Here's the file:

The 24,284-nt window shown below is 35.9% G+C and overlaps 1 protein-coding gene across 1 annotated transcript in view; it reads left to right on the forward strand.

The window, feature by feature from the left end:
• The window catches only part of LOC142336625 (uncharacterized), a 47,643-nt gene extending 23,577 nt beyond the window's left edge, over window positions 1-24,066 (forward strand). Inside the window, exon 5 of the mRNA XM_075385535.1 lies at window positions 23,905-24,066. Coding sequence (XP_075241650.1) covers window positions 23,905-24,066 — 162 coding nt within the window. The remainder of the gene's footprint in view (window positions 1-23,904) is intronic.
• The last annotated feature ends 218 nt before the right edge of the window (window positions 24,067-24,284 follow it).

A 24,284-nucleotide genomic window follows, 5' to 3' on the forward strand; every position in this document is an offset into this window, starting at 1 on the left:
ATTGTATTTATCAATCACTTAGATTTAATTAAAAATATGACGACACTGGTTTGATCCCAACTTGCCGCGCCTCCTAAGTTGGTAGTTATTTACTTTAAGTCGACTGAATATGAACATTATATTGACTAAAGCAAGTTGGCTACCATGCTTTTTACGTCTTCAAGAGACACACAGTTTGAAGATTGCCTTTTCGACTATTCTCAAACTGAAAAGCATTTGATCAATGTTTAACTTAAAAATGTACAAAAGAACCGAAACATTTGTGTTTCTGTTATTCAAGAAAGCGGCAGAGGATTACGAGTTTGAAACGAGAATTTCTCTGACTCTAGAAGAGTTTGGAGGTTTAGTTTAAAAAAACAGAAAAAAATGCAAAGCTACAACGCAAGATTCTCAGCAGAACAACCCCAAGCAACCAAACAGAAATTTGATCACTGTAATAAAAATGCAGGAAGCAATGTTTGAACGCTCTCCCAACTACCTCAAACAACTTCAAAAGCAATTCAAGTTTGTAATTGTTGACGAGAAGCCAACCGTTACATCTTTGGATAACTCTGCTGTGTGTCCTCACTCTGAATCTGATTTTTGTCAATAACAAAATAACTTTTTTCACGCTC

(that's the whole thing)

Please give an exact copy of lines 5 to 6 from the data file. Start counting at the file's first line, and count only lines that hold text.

A 24,284-nucleotide genomic window follows, 5' to 3' on the forward strand; every position in this document is an offset into this window, starting at 1 on the left:
ATTGTATTTATCAATCACTTAGATTTAATTAAAAATATGACGACACTGGTTTGATCCCAACTTGCCGCGCCTCCTAAGTTGGTAGTTATTTACTTTAAGTCGACTGAATATGAACATTATATTGACTAAAGCAAGTTGGCTACCATGCTTTTTACGTCTTCAAGAGACACACAGTTTGAAGATTGCCTTTTCGACTATTCTCAAACTGAAAAGCATTTGATCAATGTTTAACTTAAAAATGTACAAAAGAACCGAAACATTTGTGTTTCTGTTATTCAAGAAAGCGGCAGAGGATTACGAGTTTGAAACGAGAATTTCTCTGACTCTAGAAGAGTTTGGAGGTTTAGTTTAAAAAAACAGAAAAAAATGCAAAGCTACAACGCAAGATTCTCAGCAGAACAACCCCAAGCAACCAAACAGAAATTTGATCACTGTAATAAAAATGCAGGAAGCAATGTTTGAACGCTCTCCCAACTACCTCAAACAACTTCAAAAGCAATTCAAGTTTGTAATTGTTGACGAGAAGCCAACCGTTACATCTTTGGATAACTCTGCTGTGTGTCCTCACTCTGAATCTGATTTTTGTCAATAACAAAATAACTTTTTTCACGCTC